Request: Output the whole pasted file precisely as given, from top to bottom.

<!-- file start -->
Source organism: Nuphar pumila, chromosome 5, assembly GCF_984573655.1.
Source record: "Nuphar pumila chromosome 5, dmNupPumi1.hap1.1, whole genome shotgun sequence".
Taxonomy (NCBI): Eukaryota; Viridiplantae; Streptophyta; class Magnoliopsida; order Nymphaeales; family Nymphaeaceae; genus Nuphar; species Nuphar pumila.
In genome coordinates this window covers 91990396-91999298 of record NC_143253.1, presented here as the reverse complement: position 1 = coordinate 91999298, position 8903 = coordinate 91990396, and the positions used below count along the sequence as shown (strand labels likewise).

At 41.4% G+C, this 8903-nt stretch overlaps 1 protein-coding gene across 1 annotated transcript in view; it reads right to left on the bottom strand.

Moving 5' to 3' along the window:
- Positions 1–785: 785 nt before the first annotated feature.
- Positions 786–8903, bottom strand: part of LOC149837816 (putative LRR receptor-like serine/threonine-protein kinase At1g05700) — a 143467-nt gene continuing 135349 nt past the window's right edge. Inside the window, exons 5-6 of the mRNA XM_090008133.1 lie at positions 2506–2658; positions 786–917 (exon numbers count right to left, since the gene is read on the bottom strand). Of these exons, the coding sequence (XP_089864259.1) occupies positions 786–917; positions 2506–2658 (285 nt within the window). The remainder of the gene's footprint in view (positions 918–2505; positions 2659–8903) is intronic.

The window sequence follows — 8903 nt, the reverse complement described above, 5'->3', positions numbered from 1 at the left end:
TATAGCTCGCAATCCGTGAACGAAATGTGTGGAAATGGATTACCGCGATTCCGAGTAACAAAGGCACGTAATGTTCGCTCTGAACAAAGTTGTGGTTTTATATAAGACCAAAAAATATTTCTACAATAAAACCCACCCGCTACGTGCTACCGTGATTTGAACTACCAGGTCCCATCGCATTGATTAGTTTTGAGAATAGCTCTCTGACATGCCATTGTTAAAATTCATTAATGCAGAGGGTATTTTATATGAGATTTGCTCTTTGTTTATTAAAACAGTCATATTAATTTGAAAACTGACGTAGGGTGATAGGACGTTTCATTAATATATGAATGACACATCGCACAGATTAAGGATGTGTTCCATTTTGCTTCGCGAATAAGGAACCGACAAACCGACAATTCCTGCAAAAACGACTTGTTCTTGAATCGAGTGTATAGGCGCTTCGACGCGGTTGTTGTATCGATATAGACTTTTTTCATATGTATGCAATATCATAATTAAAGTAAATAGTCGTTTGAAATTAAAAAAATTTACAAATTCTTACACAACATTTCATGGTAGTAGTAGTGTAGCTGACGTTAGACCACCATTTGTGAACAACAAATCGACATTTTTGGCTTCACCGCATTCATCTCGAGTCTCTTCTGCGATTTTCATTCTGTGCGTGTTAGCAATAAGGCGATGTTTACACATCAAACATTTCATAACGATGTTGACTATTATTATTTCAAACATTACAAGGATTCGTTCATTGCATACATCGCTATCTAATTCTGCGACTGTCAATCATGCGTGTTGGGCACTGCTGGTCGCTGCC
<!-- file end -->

Source organism: Nuphar pumila, chromosome 5, assembly GCF_984573655.1.
Source record: "Nuphar pumila chromosome 5, dmNupPumi1.hap1.1, whole genome shotgun sequence".
Taxonomy (NCBI): Eukaryota; Viridiplantae; Streptophyta; class Magnoliopsida; order Nymphaeales; family Nymphaeaceae; genus Nuphar; species Nuphar pumila.
In genome coordinates this window covers 91990396-91999298 of record NC_143253.1, presented here as the reverse complement: position 1 = coordinate 91999298, position 8903 = coordinate 91990396, and the positions used below count along the sequence as shown (strand labels likewise).

At 41.4% G+C, this 8903-nt stretch overlaps 1 protein-coding gene across 1 annotated transcript in view; it reads right to left on the bottom strand.

Moving 5' to 3' along the window:
- Positions 1–785: 785 nt before the first annotated feature.
- Positions 786–8903, bottom strand: part of LOC149837816 (putative LRR receptor-like serine/threonine-protein kinase At1g05700) — a 143467-nt gene continuing 135349 nt past the window's right edge. Inside the window, exons 5-6 of the mRNA XM_090008133.1 lie at positions 2506–2658; positions 786–917 (exon numbers count right to left, since the gene is read on the bottom strand). Of these exons, the coding sequence (XP_089864259.1) occupies positions 786–917; positions 2506–2658 (285 nt within the window). The remainder of the gene's footprint in view (positions 918–2505; positions 2659–8903) is intronic.

The window sequence follows — 8903 nt, the reverse complement described above, 5'->3', positions numbered from 1 at the left end:
TATAGCTCGCAATCCGTGAACGAAATGTGTGGAAATGGATTACCGCGATTCCGAGTAACAAAGGCACGTAATGTTCGCTCTGAACAAAGTTGTGGTTTTATATAAGACCAAAAAATATTTCTACAATAAAACCCACCCGCTACGTGCTACCGTGATTTGAACTACCAGGTCCCATCGCATTGATTAGTTTTGAGAATAGCTCTCTGACATGCCATTGTTAAAATTCATTAATGCAGAGGGTATTTTATATGAGATTTGCTCTTTGTTTATTAAAACAGTCATATTAATTTGAAAACTGACGTAGGGTGATAGGACGTTTCATTAATATATGAATGACACATCGCACAGATTAAGGATGTGTTCCATTTTGCTTCGCGAATAAGGAACCGACAAACCGACAATTCCTGCAAAAACGACTTGTTCTTGAATCGAGTGTATAGGCGCTTCGACGCGGTTGTTGTATCGATATAGACTTTTTTCATATGTATGCAATATCATAATTAAAGTAAATAGTCGTTTGAAATTAAAAAAATTTACAAATTCTTACACAACATTTCATGGTAGTAGTAGTGTAGCTGACGTTAGACCACCATTTGTGAACAACAAATCGACATTTTTGGCTTCACCGCATTCATCTCGAGTCTCTTCTGCGATTTTCATTCTGTGCGTGTTAGCAATAAGGCGATGTTTACACATCAAACATTTCATAACGATGTTGACTATTATTATTTCAAACATTACAAGGATTCGTTCATTGCATACATCGCTATCTAATTCTGCGACTGTCAATCATGCGTGTTGGGCACTGCTGGTCGCTGCC